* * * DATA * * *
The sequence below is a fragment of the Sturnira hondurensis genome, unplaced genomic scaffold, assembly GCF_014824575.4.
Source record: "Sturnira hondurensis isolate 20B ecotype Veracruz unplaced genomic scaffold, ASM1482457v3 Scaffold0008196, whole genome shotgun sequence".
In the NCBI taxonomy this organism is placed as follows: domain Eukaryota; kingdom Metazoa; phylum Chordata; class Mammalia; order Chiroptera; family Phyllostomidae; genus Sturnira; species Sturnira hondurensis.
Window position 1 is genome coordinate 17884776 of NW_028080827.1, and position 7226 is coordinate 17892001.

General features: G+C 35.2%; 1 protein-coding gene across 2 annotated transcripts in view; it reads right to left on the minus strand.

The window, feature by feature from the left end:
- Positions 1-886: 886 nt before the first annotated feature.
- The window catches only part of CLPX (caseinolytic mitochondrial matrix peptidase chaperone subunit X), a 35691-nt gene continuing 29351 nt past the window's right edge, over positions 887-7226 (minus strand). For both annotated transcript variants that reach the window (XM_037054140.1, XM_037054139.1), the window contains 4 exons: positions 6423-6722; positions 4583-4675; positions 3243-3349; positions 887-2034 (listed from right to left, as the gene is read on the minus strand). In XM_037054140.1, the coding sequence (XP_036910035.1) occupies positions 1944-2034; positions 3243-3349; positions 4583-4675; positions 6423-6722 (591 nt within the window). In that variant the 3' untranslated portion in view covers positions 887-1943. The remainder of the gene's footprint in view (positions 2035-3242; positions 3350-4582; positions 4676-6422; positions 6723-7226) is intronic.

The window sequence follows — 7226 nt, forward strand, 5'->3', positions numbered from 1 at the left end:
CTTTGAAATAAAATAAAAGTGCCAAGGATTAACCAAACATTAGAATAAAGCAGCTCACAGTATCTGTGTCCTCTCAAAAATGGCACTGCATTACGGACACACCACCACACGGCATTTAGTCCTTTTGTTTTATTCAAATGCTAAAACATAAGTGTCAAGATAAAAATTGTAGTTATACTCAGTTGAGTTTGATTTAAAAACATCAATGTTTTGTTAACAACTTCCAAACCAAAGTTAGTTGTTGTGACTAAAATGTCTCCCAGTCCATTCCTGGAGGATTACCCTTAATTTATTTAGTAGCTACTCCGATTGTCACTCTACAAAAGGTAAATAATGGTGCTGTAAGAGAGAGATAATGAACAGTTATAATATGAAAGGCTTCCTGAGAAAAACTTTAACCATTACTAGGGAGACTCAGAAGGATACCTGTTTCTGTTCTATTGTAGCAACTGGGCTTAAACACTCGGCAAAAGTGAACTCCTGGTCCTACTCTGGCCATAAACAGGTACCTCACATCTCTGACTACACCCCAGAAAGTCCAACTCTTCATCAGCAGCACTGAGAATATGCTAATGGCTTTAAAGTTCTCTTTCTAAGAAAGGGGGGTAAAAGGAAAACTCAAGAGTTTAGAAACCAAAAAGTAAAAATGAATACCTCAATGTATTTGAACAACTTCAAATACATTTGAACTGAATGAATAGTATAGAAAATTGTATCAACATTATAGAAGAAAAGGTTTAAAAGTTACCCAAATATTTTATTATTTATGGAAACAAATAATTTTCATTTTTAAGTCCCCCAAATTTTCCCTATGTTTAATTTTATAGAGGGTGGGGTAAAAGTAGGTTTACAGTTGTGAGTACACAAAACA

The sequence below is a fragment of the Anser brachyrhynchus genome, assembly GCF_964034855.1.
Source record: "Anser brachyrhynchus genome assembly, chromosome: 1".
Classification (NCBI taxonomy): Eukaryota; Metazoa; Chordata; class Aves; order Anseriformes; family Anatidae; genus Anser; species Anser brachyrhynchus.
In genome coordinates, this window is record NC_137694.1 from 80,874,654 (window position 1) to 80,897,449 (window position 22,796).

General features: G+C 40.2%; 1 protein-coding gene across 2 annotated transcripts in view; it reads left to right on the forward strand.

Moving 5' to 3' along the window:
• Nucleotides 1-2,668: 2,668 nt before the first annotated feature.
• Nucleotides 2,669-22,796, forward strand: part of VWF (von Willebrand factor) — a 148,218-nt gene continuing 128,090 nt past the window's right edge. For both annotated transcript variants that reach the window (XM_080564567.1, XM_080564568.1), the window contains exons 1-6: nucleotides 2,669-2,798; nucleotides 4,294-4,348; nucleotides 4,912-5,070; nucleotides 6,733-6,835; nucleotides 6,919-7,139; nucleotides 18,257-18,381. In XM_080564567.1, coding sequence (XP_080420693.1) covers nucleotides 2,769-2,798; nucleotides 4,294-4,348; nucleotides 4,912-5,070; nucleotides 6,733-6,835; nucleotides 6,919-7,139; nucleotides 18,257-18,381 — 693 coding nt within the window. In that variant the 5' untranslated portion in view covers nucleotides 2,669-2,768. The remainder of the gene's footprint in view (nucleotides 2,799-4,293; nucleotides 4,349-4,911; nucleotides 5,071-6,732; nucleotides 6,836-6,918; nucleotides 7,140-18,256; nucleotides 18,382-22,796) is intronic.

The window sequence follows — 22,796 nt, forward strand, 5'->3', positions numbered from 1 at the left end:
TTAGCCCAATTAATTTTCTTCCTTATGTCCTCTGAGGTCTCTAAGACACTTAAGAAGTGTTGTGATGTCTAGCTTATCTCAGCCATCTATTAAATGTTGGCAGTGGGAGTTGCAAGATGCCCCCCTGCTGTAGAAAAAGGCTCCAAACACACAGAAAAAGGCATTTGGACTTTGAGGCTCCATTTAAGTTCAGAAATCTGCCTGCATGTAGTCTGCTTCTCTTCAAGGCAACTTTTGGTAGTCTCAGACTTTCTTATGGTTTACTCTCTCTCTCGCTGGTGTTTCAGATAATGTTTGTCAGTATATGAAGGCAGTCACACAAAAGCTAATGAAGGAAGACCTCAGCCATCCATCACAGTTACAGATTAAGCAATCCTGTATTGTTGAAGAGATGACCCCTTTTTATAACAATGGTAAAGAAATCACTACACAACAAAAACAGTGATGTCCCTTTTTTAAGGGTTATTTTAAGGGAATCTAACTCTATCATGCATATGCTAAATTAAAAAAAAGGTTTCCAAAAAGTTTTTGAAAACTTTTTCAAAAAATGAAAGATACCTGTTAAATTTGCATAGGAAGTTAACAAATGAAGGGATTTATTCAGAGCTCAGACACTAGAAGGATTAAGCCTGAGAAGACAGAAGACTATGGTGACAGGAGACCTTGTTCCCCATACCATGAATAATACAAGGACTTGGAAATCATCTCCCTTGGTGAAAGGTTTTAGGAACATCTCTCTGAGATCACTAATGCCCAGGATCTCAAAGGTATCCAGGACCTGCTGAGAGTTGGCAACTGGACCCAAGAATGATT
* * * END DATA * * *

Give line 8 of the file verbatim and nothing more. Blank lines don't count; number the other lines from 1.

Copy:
- The window catches only part of CLPX (caseinolytic mitochondrial matrix peptidase chaperone subunit X), a 35691-nt gene continuing 29351 nt past the window's right edge, over positions 887-7226 (minus strand). For both annotated transcript variants that reach the window (XM_037054140.1, XM_037054139.1), the window contains 4 exons: positions 6423-6722; positions 4583-4675; positions 3243-3349; positions 887-2034 (listed from right to left, as the gene is read on the minus strand). In XM_037054140.1, the coding sequence (XP_036910035.1) occupies positions 1944-2034; positions 3243-3349; positions 4583-4675; positions 6423-6722 (591 nt within the window). In that variant the 3' untranslated portion in view covers positions 887-1943. The remainder of the gene's footprint in view (positions 2035-3242; positions 3350-4582; positions 4676-6422; positions 6723-7226) is intronic.